Banking will now work on hyper-personalisation to attract customers: Zarin Daruwala
Daruwala, CEO of Standard Chartered Bank, was speaking at the ABP News-e4m Pitch Brand Talk Virtual Series
At the recent ABP News-e4m Pitch Brand Talk Virtual Series, Zarin Daruwala, CEO of Standard Chartered Bank, spoke about “Leadership in the time of COVID-19: Response and Implications for Banks.”
The session was moderated by Dr Annurag Batra, Chairman and Editor-in-Chief, BW Businessworld and exchange4media Group.
Daruwala spoke about a range of issues facing the banking sector during this exclusive conversation. She also spoke about how the relationship with customers has changed in COVID times. According to Daruwala, this pandemic has accelerated the use of digital as far as the banking sector was concerned. “We were very well penetrated digitally, 70 per cent of our customers are already digitally active. In the last few weeks, it has accelerated further because customers have no choice but to use all the digital infrastructure that the bank offers.”
She also shared that Standard Chartered was quick to adjust to the challenge posed by the lockdown as far as serving customers were concerned. “One thing that we enabled very quickly during the lockdown was the call centre where employees could take calls sitting in their homes. Though that was technologically very difficult, our teams did it quickly and now we are serving customers from the comfort of our homes”, said Daruwala.
She also said that in the absence of traditional marketing platforms there was a rise in hyper-personalisation as far as reaching out to customers was concerned.
“We are witnessing the rise of hyper-personalisation like how Amazon, Alibaba or Alipay does. I think banking will now work on hyper-personalisation to attract customers and it will involve a lot of sensitivity and not bombarding customers with unwanted messaging.”.
When asked to comment on the economic impact caused by covid-19, Daruwala said that the economy has already seen a sharp drop and from April-June the GDP is expected to go down by 22 per cent, which is close to Rs 10 Lakh crore.
“Red zones account for 52 per cent of the GDP and that clearly is hurting the industrial production and the services sector. We have to now look at how we can kickstart the economy very quickly. The silver lining was that the oil prices came down, so one per cent of the GDP can get saved because India imports almost 1.4 billion barrels of oil every year, which means almost $30 billion in savings as far as oil imports are concerned”, explained Daruwala.
The Standard Chartered CEO was also asked about the recent fiscal package announced by the government and whether it would lead to a reimagined lending to Medium and Small Scale Industries (MSME).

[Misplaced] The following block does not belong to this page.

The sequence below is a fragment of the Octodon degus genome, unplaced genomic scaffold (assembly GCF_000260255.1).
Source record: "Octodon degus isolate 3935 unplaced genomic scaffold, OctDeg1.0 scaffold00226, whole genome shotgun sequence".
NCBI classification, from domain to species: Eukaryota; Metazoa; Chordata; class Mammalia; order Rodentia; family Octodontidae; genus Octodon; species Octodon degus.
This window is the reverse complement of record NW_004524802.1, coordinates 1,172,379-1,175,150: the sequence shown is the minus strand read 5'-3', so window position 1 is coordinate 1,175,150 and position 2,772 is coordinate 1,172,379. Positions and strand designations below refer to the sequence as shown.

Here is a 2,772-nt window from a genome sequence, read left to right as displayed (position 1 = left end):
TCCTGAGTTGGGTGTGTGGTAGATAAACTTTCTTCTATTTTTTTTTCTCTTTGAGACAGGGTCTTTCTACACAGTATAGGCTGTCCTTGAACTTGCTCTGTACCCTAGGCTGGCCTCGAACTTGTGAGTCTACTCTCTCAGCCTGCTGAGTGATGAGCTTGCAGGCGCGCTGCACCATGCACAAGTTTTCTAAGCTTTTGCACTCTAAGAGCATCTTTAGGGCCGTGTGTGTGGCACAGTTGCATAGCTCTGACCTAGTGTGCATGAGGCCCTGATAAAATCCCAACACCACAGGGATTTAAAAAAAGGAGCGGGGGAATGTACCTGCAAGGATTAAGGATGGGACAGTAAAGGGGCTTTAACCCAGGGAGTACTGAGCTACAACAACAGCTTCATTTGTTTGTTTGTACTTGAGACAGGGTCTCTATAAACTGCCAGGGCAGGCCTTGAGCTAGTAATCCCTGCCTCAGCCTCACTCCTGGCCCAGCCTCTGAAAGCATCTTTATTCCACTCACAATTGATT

She explained that the traditional method of assessment of capital will not work as there will be very little drawing power and that Standard Chartered has decided to look at a cash flow based approach.
“The latest government fiscal package is good because it does not put too much of a fiscal load on the government this year and it ensures that the flow of credit to MSMEs gets accelerated. If you look at the proposal of Rs 3 lakh crore, there is a one-year moratorium and it will help as MSMEs contribute almost 30 per cent to the GDP and 50 per cent of the total exports. Overall it's a good measure for the MSME sector, now the challenge for the government will be about reviving demand.” When asked to share her leadership style she termed it “decisive”, “planned” and having a “can-do attitude”.
Highlighting some of the biggest lessons for banks from this pandemic Daruwala said it was about the realisation that 90 per cent of the banking processes could be conducted from the comforts of the home setting.
“I would not have been convinced about it two months back”, she admitted candidly.
Daruwala was also asked about the rise of “Contactless, Collaborative and Caring” economy which is being unfolded in these covid times and how Standard Chartered was negotiating this shift.
She explained that “Contactless” was something that banks were used to because a large volume of transactions was already contactless.
“I guess “Caring” is something like how our people have gone to deliver cash to customers and even helped them with grocery. The bank has to be “Collaborative” with customers and have empathy with what the customers are going through and have a solution-based approach”, she said.
Daruwala also said that covid-19 has forced brands to up their digital marketing spends as digital was the new mainstream. “The marketing spends will increase on digital because face to face contact with customers will be minimal for the next year, or till the covid-19 fear dies down.”For more updates, be socially connected with us on
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